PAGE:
In total, 136 participants were included in the MaBEL study, of whom 98 were of South Asian origin and 38 of white Caucasian background. For these participants, complete responses to the lifestyle questionnaires (n=136), maternal blood samples (n=171; ie, 136 in the second trimester and 35 in the third trimester), cord blood samples (n=38) and meconium samples (n=176; first meconium: 136, second meconium: 40) were collected, more than the minimum calculated sample size required.

Optimal method for the collection of meconium

While the majority of antenatal blood samples (n=172) were collected by the CI, a protocol was developed for the collection of meconium samples that included midwives in the delivery suite, midwives and nursery nurses in the postnatal ward, parents and the CI. Collection of meconium by ward midwives proved difficult because of the demands of their clinical load which often conflicted with the collection of research samples. For the parents also, it was a time when they were preoccupied with the needs of their new baby and the collection of research samples was not high on their list of priorities. Moreover, (though not always), there are cultural barriers that may prevent South Asian fathers from participating in the changing of nappies and hence the collection of meconium from their newborn babies.

This study intended to evaluate factors affecting the successful collection of meconium in order to identify the method most likely to provide samples optimal for analysis. The optimal method of collection was determined from assessment of the following variables:

  1. Number of meconium samples collected successfully by the hospital midwife, the researcher and the parents;

  2. Compliance with sample collection;

  3. Sequential sampling;

  4. Adequacy and quality of sample.

For different meconium collection methods, a comparison of person against time, weight and number of meconium samples is presented in table 2.

Table 2

Comparison of meconium collection methods

From the findings presented in table 2, it was therefore clear that parents collected most of the samples of meconium (63%); midwives assisted with this process on 15% of occasions, while the remainder was collected by the CI (22%). Table 3 presents an assessment of the level of motivation of participants with this project.

Table 3

Assessment by the CI about the extent of participants' motivation to assist with sample collection


The recruitment process for ethnic minorities is the largest single workload component in a research project according to several studies.17 ,18 In a study conducted in the UK, Pakistani-Kashmiri interviewers described the recruitment of South Asian participants into research as a difficult process because of the conservative nature of their culture.3 For example, to recruit and retain the South Asian participants in the study, it is important to recognise the influential people in their lives, such as husbands and mother-in-laws. This is also an indication of the reality and cultural practices, in that all of the South Asian women who participated were married. There were some instances where the women withdrew their consent, sending an SMS message, after a few weeks because either the husband or the mother-in-law refused to allow them to take part in the study. This cultural orientation among South Asians has also been identified in other studies.1 ,7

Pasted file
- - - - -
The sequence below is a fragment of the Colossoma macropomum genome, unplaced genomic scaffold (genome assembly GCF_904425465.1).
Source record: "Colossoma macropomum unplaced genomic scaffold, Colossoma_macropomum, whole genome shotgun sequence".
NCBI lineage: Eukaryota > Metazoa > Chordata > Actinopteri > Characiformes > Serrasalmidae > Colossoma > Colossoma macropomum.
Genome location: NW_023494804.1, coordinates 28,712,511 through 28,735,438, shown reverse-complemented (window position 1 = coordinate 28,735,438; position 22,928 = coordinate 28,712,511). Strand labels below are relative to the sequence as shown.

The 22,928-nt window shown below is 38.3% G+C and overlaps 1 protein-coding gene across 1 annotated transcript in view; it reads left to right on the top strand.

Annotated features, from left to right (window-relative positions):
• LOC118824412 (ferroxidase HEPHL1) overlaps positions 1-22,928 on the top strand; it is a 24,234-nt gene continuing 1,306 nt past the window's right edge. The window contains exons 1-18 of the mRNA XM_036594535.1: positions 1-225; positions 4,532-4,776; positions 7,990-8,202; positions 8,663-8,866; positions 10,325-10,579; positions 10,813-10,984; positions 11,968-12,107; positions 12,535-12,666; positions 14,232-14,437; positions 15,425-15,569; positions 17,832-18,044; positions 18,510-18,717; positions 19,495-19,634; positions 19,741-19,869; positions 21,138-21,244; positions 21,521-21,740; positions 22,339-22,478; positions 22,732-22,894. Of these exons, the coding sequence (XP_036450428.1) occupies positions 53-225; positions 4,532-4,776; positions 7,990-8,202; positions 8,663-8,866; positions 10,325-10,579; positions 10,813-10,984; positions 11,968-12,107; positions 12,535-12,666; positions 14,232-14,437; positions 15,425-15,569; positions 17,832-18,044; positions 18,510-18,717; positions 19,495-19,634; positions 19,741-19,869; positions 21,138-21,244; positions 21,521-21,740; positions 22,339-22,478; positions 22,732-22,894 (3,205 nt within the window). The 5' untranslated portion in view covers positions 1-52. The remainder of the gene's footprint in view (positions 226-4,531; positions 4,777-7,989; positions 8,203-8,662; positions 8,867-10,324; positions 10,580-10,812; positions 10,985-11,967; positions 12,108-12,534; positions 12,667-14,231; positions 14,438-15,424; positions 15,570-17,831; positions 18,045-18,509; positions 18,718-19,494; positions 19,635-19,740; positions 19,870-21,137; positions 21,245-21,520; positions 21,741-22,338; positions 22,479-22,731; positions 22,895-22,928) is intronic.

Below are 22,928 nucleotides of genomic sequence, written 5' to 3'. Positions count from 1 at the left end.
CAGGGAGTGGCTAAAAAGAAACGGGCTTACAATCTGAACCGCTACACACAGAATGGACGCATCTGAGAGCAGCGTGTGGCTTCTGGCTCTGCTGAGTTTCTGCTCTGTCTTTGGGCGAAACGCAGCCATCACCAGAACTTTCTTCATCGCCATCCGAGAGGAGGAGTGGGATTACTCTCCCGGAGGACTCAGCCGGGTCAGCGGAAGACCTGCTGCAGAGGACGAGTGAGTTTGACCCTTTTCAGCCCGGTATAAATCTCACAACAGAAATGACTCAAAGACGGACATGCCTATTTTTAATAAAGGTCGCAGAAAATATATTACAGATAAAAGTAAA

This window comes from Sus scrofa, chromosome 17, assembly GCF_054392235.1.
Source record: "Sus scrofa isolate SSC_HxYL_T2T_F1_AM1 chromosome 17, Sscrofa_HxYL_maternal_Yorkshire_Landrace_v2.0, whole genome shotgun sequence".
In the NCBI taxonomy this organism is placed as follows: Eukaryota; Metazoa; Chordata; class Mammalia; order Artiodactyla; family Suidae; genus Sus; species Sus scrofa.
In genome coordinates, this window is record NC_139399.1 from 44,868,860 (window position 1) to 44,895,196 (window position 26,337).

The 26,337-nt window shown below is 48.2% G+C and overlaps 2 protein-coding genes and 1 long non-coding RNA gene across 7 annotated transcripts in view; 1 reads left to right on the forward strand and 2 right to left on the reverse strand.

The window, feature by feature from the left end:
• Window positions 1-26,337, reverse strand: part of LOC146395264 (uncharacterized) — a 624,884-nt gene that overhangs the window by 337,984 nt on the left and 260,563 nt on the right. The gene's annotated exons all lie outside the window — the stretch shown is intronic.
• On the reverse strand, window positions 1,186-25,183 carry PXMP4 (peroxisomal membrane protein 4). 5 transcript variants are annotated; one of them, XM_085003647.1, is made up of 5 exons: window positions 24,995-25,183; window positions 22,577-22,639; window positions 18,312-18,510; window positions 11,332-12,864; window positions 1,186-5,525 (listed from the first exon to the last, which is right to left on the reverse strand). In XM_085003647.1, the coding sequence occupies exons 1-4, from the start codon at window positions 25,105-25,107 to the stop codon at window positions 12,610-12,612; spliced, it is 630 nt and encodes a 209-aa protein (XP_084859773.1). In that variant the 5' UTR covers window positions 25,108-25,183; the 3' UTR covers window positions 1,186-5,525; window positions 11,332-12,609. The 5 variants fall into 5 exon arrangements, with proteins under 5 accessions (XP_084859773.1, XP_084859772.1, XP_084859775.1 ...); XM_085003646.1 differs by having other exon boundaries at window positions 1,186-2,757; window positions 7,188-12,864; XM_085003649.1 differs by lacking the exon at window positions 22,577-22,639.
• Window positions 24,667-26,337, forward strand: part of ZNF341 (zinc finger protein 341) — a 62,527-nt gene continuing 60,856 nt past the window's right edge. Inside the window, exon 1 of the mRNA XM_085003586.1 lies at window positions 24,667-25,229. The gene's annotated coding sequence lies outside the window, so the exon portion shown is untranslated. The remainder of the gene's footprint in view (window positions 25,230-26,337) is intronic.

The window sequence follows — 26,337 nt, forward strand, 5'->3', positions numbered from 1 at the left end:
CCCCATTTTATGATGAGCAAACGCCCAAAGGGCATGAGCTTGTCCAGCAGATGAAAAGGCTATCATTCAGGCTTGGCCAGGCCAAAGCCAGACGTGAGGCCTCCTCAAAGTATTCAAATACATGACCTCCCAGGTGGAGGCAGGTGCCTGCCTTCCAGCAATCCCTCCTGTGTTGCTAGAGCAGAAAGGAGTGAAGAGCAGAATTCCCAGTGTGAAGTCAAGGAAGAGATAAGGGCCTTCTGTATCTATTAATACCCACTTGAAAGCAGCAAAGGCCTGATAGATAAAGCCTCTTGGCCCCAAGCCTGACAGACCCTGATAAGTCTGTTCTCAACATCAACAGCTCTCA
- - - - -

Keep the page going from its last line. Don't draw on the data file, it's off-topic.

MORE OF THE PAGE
As another instance of conservative cultural practice, this study showed that among the total meconium samples collected (table 2), 85 (62.5%) samples were collected by the parents, among which 55 (65%) were collected by South Asian parents. However, among the South Asian parents, only 3% of fathers of the newborn babies had changed the nappy and collected the meconium sample. It was only the available female members of the family such as the participant, her mother or mother-in-law, sister or sister-in-law, or aunt who collected the sample(s). Under such circumstances where both parents were not playing similar roles, the participants needed to be confident that they could request their female family members or available female relatives to help collect the samples in time.

Moreover, scientists have raised concerns about language barriers with people from ethnic minorities and perceived cultural stereotypes and that these factors may result in them being systematically excluded from trials or research.9–12 Being the largest ethnic minority in the UK, however, there should be adequate representation of the South Asian population in research; excluding them from clinical research may engender considerable bias.9 ,10 ,18 Moreover, the process of recruitment may be even harder since there is often a need to retain the participants for a longer period of time.

Challenges overcome during the recruitment of the potential participants

In order to recruit people from ethnic minority groups into clinical research, this study used three methods or approaches. The best outcome was observed from the ‘direct approach’ method where all queries or anxieties of the participants could be answered by the CI. This method was supported by posters displayed in the recruitment area. However, since the leaflet was developed in English, this might be one of the reasons why hardly any South Asian participants showed interest in the study.